list with a line number lists the source code around that line:

(gdb) list 30

The next command (or just n as a shortcut) tells GDB to execute the next instruction and then grab control again:

(gdb) next    # execute the x = 10 line we stopped on when entering main
21	  y = 8;
(gdb) next    # execute y = 8 and display the next line to run
22	  z = y / x;

The print command can be used to print out the value of a program variable or expression:

(gdb) print x
$1 = 10

cont tells GDB to let the program continue running. Since we have no more breakpoints, it will run until termination.

(gdb) cont
x = 10 y = 8 z = 0.00
x = 10 y = 8 z = 53.00
[Inferior 1 (process NUM) exited normally]

Now let’s add a breakpoint in the function mystery, and rerun the program:

(gdb) break mystery
Breakpoint 2 at 0x555555555206: file testprog.c, line 36.

The run command starts the program’s execution over from the beginning. When re-run, the breakpoint at the beginning of the main function will be hit first (and list displays the code around the breakpoint).

(gdb) run
Starting program: /home/richardw/public/cs31/week02/testprog

Breakpoint 1, main () at testprog.c:20
20	  x = 10;

(gdb) list 25

Let’s set a breakpoint at line 25, right before the call to mystery. Next, type cont to continue execution from breakpoint in main:

(gdb) break 25
Breakpoint 3 at 0x5555555551a6: file testprog.c, line 25.
(gdb) cont

The program continues running until it reaches the breakpoint we just set at line 25 (Breakpoint 3). We can examine the program’s execution state at line 25 by printing out the argument values before the call to mystery (using print), and then type cont to continue the program’s execution:


x = 10 y = 8 z = 0.00

Breakpoint 3, main () at testprog.c:25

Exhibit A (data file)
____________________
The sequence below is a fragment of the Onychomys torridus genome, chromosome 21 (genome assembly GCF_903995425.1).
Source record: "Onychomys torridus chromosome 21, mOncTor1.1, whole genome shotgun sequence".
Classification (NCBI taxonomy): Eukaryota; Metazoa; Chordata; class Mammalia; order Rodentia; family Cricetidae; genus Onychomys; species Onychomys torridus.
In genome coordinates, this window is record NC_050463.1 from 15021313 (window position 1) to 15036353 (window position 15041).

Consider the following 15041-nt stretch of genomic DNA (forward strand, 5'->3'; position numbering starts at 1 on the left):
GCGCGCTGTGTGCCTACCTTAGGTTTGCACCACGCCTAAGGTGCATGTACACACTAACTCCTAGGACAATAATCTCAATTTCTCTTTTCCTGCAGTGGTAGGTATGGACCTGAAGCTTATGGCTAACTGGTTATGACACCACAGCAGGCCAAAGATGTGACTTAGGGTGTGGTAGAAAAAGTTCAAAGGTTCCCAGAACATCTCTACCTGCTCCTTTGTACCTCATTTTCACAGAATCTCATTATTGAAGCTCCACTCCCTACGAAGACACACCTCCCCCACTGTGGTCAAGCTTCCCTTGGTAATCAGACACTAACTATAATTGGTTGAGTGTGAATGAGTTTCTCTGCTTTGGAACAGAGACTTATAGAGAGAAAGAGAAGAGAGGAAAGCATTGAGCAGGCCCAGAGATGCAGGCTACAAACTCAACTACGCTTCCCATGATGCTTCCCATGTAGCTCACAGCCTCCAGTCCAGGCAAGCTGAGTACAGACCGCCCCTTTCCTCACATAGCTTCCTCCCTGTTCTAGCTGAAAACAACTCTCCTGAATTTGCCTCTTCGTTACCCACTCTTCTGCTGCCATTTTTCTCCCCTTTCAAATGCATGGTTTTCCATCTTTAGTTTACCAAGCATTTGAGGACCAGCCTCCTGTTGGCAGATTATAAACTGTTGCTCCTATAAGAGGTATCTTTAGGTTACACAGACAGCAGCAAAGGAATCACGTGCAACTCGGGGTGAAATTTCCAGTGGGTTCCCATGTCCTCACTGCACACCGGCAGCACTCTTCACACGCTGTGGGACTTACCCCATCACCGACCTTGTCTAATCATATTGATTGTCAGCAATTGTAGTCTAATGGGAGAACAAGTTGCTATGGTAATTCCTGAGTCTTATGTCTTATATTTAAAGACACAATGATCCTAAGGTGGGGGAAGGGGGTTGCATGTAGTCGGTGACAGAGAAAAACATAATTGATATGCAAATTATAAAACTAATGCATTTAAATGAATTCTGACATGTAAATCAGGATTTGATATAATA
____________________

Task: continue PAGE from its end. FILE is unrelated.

25	  z = mystery(x, y);

(gdb) print x
(gdb) print y
(gdb) cont

After continuing, the breakpoint in mystery is hit next (Breakpoint 2), let’s step through some of the mystery function’s execution, and print out some of its parameters and locals.

We can use the print command to print out expressions in the program, so let’s print out the values of the arguments passed to mystery, and type cont to run until the next break point is hit:

(gdb) print a        # print out the value of the variable a
(gdb) print (a - 4)  # print out the value of the expression (a - 4)
(gdb) list

The where or bt command list the call stack:

(gdb) where

When you’re done using gdb, type the command quit.

(gdb) quit

4.3. GDB and command line arguments

If you use GDB to help you debug a program that expect command line arguments, you’ll need to pass the program’s arguments to the run command:

$ gdb ./testfile
(gdb) break main
(gdb) run values1

In general, for programs with command line arguments, simply list the arguments after the run command, for example to run with 3 command line arguments (6, 4, and hello), do the following:

(gdb) break main
(gdb) run 6 4 hello

We’ll learn more about C and GDB over the course of the semester, but these GDB basics are enough to start using GDB to help you debug your C programs.

5. Lab 2 Intro

Lets talk through the next Lab 2 Assignment, where you will implement a C program that, among other things, uses arrays, command line arguments, and reads values in from a file.

6. Handy Resources